Figure 1

America’s unreported economy: measuring the size, growth and determinants of income tax evasion in the U.S.: https://link.springer.com/article/10.1007/s10611-011-9346-x
This study empirically investigates the extent of noncompliance with the tax code and examines the determinants of federal income tax evasion in the U.S. Employing a refined version of Feige’s (Staff Papers, International Monetary Fund 33(4):768–881, 1986, 1989) General Currency Ratio (GCR) model to estimate a time series of unreported income as our measure of tax evasion, we find that 18–23% of total reportable income may not properly be reported to the IRS. This gives rise to a 2009 “tax gap” in the range of $390–$540 billion. As regards the determinants of tax noncompliance, we find that federal income tax evasion is an increasing function of the average effective federal income tax rate, the unemployment rate, the nominal interest rate, and per capita real GDP, and a decreasing function of the IRS audit rate. Despite important refinements of the traditional currency ratio approach for estimating the aggregate size and growth of unreported economies, we conclude that the sensitivity of the results to different benchmarks, imperfect data sources and alternative specifying assumptions precludes obtaining results of sufficient accuracy and reliability to serve as effective policy guides.
pdf  study  economics  micro  evidence-based  data  europe  nordic  scale  class  compensation  money  monetary-fiscal  political-econ  redistribution  taxes  madisonian  inequality  history  mostly-modern  natural-experiment  empirical  🎩  cocktail  correlation  models  supply-demand  GT-101  crooked  elite  vampire-squid  nationalism-globalism  multi  pro-rata  usa  time-series  trends  world-war  cold-war  government  todo  planning  long-term  trivia  law  crime  criminology  estimate  speculation  measurement  labor  macro  econ-metrics  wealth  stock-flow  time  density  criminal-justice  frequency  dark-arts  traces  evidence 
october 2017 by nhaliday
Can Europe Run Greece? Lessons from U.S. Fiscal Receiverships in Latin America, 1904-31 by Noel Maurer, Leticia Arroyo Abad :: SSRN
In 2012 and again in 2015, the German government proposed sending German administrators to manage Greece’s tax and privatization authorities. The idea was that shared governance would reduce corruption and root out inefficient practices. (In 2017 the Boston Globe proposed a similar arrangement for Haiti.) We test a version of shared governance using eight U.S. interventions between 1904 and 1931, under which American officials took over management of Latin American fiscal institutions. We develop a stylized model in which better monitoring by incorruptible managers does not lead to higher government revenues. Using a new panel of data on fiscal revenues and the volume and terms of trade, we find that revenue fell under receiverships. Our results hold under instrumental variables estimation and with counterfactual specifications using synthetic controls.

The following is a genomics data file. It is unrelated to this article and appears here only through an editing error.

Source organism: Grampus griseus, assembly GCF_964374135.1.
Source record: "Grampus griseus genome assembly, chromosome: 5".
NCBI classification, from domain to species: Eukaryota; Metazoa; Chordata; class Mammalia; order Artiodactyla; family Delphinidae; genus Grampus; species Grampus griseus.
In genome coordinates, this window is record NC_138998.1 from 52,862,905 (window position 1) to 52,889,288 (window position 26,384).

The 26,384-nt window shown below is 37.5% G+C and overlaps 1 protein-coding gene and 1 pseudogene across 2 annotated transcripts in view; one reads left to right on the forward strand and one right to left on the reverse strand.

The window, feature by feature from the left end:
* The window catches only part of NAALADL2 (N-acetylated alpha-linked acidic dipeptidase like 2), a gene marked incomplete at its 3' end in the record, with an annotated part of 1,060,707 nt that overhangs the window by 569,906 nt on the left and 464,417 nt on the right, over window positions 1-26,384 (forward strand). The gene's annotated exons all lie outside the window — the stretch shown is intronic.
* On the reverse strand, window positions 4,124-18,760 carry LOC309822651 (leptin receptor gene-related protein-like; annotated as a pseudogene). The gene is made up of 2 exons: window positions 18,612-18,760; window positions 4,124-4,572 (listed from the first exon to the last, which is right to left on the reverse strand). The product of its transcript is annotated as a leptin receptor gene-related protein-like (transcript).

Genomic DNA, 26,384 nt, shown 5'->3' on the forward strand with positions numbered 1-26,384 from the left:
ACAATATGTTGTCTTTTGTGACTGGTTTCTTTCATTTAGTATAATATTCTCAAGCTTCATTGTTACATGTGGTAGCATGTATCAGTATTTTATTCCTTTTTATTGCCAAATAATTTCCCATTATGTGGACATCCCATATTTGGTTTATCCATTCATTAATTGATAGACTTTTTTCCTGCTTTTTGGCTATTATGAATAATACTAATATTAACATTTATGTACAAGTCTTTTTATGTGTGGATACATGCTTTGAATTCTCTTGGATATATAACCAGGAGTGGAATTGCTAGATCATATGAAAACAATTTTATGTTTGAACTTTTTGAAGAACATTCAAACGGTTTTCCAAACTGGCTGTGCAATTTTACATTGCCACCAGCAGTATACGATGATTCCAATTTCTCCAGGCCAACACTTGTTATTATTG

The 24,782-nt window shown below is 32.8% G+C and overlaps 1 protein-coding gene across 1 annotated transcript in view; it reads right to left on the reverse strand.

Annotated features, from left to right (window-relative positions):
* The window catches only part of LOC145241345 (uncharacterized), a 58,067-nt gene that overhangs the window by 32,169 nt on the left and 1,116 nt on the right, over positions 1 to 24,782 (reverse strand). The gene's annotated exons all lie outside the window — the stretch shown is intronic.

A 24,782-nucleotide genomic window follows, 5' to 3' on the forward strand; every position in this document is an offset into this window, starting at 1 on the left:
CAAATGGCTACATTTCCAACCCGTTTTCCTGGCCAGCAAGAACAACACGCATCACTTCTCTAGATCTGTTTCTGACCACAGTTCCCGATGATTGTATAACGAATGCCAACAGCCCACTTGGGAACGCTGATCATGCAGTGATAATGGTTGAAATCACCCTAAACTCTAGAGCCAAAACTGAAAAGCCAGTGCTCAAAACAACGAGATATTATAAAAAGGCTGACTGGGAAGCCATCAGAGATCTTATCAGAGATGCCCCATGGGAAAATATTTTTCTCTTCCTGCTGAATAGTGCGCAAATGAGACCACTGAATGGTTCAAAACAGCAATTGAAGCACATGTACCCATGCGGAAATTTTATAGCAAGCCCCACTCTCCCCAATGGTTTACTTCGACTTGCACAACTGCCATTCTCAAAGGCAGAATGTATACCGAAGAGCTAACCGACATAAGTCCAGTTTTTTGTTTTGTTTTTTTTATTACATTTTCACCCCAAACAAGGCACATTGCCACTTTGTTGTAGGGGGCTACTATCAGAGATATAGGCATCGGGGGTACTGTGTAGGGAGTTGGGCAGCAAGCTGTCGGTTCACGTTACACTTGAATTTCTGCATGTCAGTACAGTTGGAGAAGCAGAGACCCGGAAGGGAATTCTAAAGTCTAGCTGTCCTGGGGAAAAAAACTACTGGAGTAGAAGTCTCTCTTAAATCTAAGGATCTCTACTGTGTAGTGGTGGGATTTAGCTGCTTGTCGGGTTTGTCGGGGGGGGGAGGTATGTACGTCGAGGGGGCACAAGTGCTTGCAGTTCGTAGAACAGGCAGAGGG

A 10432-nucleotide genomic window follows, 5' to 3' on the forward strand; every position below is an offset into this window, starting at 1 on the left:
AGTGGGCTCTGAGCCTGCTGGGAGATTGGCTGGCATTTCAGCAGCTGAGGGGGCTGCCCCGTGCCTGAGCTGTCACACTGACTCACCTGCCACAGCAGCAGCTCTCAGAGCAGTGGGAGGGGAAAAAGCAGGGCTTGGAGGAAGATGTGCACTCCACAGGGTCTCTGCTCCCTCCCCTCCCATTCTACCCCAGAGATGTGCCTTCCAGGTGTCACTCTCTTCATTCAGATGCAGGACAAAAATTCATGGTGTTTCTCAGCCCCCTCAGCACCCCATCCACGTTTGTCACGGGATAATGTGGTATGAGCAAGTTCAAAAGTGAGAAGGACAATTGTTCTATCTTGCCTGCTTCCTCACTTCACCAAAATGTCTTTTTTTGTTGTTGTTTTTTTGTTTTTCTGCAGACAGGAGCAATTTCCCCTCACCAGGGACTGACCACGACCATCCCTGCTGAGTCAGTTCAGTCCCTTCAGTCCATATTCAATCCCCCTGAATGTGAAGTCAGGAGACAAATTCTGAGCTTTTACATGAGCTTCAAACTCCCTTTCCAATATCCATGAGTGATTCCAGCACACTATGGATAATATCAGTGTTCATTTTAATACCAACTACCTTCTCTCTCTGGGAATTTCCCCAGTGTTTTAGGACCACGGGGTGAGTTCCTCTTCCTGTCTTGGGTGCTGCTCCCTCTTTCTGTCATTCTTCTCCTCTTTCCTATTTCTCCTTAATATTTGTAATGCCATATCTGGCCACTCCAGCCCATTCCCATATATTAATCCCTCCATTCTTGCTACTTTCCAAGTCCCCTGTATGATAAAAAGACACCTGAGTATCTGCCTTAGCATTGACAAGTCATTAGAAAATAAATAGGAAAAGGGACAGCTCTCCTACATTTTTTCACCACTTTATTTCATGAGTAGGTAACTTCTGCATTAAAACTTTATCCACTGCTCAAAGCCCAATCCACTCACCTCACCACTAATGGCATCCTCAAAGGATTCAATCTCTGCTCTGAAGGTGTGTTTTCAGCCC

study  economics  broad-econ  political-econ  growth-econ  polisci  government  monetary-fiscal  money  europe  the-great-west-whale  germanic  mediterranean  usa  latin-america  conquest-empire  corruption  integrity  n-factor  management  history  mostly-modern  pre-ww2  models  analogy  track-record  endo-exo  counterfactual  cliometrics  micro  endogenous-exogenous 
september 2017 by nhaliday
Does Communist Party Membership Pay? Estimating the Economic Returns to Party Membership in the Labor Market in China
This study estimates the economic returns to Chinese Communist Party membership using complementary approaches to address the endogeneity of party membership status: propensity score matching and instrumental variable. Although the magnitudes of these estimates vary across estimators, all the estimates show positive economic returns to party membership.
pdf  study  economics  broad-econ  labor  microfoundations  political-econ  polisci  sociology  compensation  correlation  endo-exo  econometrics  government  institutions  corruption  china  asia  sinosphere  communism  authoritarianism  antidemos  social-capital  human-capital  intervention  supply-demand  micro  endogenous-exogenous  leviathan 
september 2017 by nhaliday
Reckonings; A Rent Affair - The New York Times
Economists who have ventured into the alleged real world often quote Princeton's Alan Blinder, who has formulated what he calls ''Murphy's Law of economic policy'': ''Economists have the least influence on policy where they know the most and are most agreed; they have the most influence on policy where they know the least and disagree most vehemently.'' It's flip and cynical, but it's true.